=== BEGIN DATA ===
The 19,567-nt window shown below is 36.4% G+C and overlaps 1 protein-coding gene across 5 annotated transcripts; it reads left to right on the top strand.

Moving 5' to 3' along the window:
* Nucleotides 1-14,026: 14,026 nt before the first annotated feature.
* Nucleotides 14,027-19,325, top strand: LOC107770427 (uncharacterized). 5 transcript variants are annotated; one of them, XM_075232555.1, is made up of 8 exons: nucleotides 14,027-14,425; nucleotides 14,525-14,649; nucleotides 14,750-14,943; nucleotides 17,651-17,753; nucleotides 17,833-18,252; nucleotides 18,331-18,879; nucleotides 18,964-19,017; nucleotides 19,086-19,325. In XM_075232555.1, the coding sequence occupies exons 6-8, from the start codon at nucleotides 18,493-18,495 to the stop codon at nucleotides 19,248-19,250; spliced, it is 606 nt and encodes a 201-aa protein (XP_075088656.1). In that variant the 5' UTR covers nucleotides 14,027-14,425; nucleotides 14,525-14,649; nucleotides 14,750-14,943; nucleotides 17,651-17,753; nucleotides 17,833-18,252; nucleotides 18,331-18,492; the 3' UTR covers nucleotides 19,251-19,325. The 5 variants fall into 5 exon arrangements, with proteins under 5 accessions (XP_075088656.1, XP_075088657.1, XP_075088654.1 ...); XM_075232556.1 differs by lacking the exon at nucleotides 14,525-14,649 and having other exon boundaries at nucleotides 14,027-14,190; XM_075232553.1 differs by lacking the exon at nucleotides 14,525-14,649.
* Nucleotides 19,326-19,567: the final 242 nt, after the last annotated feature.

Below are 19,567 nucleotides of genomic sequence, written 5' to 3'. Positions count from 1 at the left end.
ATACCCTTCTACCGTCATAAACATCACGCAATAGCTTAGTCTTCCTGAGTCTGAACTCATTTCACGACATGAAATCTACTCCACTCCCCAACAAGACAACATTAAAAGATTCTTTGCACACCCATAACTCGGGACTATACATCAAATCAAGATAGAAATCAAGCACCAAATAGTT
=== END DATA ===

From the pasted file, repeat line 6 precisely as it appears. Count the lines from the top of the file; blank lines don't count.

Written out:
Below are 19,567 nucleotides of genomic sequence, written 5' to 3'. Positions count from 1 at the left end.